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Nov 05 2014

6 Challenges of BIM Adoption

At the recent round of recent industry conferences; ICE BIM, Fiatech Conference and Construction News Summit, there was a generally robust confidence amongst the AEC, infrastructure and real estate industries.  There was also a genuine appetite for innovation, amid increasing evidence that BIM and Soft Landings principles are seeping into the day-to-day business practices of the top tiers of the industry.  In one commentator’s view:

‘BIM is no longer niche, it’s business-as-usual.’

There was plenty of encouragement for the industry to continue to embrace BIM, supported by numerous live project examples where it is used at the design, construction, as well as operational stages.  And it does appear that positive momentum is gathering, which was reflected in the ICE BIM adoption measures.

Conject customers including ConnectPlus and Sainsbury’s are committed leaders in the use of BIM across their operations.  Many others including Mace, Wates and ISG report an increasing number of tenders mandating BIM, and where it is not requested by the client, these organisations are looking for ways to use BIM to improve outcomes.  This is all very positive.BIM Model

What issues must be overcome to get BIM working?

As an industry, we talk a lot about the benefits of adopting BIM principles, and these are many and varied, however there are practical issues organisations face in the pursuit of Level 2 compliance.  Following are some challenges discussed at the recent conferences.

BIM Challenge 1: Preventing industrial espionage

The growth of cybercrime is a modern fact of life, and as more applications reside in the cloud, companies must ensure the systems they use meet data security best practices, including the UK Government CESG cloud Security Principles.  Conject customers can be assured that the applications they use are certified to ISO 27001, a family of standards that helps organisations keep information secure.

Challenge 2: Software interoperability  

As software solutions that support BIM proliferate, companies will need to consider how they consolidate, interpret and utilise the increasingly mountainous volumes of data.  The use of the COBie open data format is critical in enabling the exchange of data from a range of sources; delivering the right information, to the right people, at the right time throughout the plan, build and operate stages of an asset’s lifecycle.

Conject customers already use the rich functionality of our platforms to integrate design and document workflows with contract, change and cost processes, to achieve a greater measure of control over their projects and programmes.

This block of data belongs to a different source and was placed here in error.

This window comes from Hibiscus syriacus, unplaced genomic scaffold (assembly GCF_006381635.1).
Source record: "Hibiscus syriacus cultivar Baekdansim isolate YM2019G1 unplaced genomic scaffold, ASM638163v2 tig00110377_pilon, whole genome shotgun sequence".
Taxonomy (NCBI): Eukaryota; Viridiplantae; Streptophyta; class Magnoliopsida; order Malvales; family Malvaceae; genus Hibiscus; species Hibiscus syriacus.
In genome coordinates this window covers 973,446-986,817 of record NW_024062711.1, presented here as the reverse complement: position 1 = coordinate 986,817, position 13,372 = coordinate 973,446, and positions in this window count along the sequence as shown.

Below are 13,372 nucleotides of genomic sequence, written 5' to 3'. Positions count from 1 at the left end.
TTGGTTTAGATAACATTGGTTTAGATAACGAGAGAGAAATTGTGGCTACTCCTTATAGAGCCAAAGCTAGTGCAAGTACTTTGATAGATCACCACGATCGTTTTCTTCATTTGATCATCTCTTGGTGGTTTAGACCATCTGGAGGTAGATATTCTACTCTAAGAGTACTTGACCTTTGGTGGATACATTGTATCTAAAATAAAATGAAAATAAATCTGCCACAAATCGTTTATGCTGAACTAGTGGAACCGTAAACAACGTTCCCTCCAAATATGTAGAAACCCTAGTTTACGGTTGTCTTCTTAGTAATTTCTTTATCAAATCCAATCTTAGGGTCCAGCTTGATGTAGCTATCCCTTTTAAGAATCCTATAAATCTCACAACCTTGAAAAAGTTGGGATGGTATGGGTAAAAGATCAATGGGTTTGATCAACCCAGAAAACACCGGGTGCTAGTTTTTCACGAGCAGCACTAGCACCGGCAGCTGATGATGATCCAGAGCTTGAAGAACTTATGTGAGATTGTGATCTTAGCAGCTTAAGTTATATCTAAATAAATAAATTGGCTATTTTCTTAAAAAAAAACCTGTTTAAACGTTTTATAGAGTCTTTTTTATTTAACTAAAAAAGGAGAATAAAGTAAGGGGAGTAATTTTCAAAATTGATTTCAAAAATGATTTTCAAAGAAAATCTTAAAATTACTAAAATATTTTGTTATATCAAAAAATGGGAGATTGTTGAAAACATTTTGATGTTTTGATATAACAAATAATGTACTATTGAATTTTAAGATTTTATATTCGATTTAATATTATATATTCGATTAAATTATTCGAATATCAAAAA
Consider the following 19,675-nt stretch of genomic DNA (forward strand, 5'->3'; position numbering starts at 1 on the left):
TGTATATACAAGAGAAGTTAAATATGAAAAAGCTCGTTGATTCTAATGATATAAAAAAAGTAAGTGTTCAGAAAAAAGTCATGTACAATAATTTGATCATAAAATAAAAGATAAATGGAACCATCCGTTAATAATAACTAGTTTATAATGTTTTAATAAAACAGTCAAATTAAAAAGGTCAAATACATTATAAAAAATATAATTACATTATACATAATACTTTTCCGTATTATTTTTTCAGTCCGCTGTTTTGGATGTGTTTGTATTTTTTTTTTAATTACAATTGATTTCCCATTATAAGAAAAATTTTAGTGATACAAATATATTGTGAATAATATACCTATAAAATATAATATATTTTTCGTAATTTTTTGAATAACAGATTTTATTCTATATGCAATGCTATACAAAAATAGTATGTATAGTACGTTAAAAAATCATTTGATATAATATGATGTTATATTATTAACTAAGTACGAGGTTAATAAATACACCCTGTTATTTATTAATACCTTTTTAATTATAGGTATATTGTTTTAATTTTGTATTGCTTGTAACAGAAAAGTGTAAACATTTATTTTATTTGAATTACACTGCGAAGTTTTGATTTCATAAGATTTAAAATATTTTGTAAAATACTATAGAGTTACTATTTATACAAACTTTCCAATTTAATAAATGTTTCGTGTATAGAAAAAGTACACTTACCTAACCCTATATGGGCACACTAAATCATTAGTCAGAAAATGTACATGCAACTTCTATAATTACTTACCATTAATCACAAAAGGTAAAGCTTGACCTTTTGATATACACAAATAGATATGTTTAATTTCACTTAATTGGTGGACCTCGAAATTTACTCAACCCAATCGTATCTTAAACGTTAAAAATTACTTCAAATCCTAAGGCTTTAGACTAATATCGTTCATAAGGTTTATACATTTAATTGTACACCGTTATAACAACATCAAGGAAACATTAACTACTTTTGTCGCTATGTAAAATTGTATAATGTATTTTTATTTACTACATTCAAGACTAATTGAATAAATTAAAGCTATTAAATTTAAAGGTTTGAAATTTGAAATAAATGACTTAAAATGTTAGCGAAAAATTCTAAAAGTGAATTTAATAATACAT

Challenge 3: Data ownership and management

The challenges presented by managing large volumes and very detailed data should be grasped as a responsibility, according to Hugh Boyes, Cyber Security Lead, at IET.  Added to this, the Information Commissioner’s Office (ICO) has fines in place for those falling foul of its privacy and security rules, making the debate about where ownership of data resides an important decision point for the industry.

Associated with this is a requirement for managing changing data sets: how will redundant and end-of-life data be managed?  Are failsafe practices in place to permanently delete obsolete or proprietary data?  When should data be retained and archived as opposed to being destroyed?  If archived, where is this data held, by whom and for how long?

 Challenge 4: Choosing the right IT infrastructure

Regardless of where an organisation sits within the plan-build-operate lifecycle, the advent of BIM will force organisations to make adjustments concerning how they consolidate, store, manage and integrate large volumes of data. Increased bandwidth availability and higher performance hardware is one part of the equation.

Selecting the right collaborative software requires care.  Companies are advised to gauge the security credentials, scalability and responsiveness of the platform.

Challenge 5: Supply chain readiness

The top tiers of the industry are leading the charge with adopting BIM principles, but to many in the supply chain, BIM is considered an arcane concept, irrelevant to their daily jobs.  The challenge is how to bring the mass of the construction industry along, in order to truly realise the benefits of collaboration.

Challenge 6: Skills needed – Data Analysts, Engineers and others

The construction industry is increasingly a part of the digital economy, and as the need for data expertise grows, the industry will be seeking talent from the same pond as well-paid banking and pharma sector employers.  Another sobering note is that 40% of all Engineers registered with the ICE are aged 60 years or over, which brings the industry’s well known challenge of encouraging the next generation into the profession into sharp focus.

Discussed above are some of the challenges currently facing the adoption of BIM and Soft Landings across the industry and how Conject is addressing some of them.  What else can be done to take the next step in increasing adoption of BIM and Soft Landings to further speed innovation and all the benefits its brings?

To share your view on this topic, please add it in the comments section.

You might be interested in these related blogs:

Are you ready for Soft Landings?

The role of PAS1192-3 in optimising asset management

BIM demystified

About the author

Michelle Mason

Michelle Mason leads the UK and MEAP Marketing team, with far too many years in B2B marketing to mention. A CONJECT newbie, Michelle is eagerly climbing a steep learning curve.

View my LinkedIn profile:
http://uk.linkedin.com/in/michellemason04

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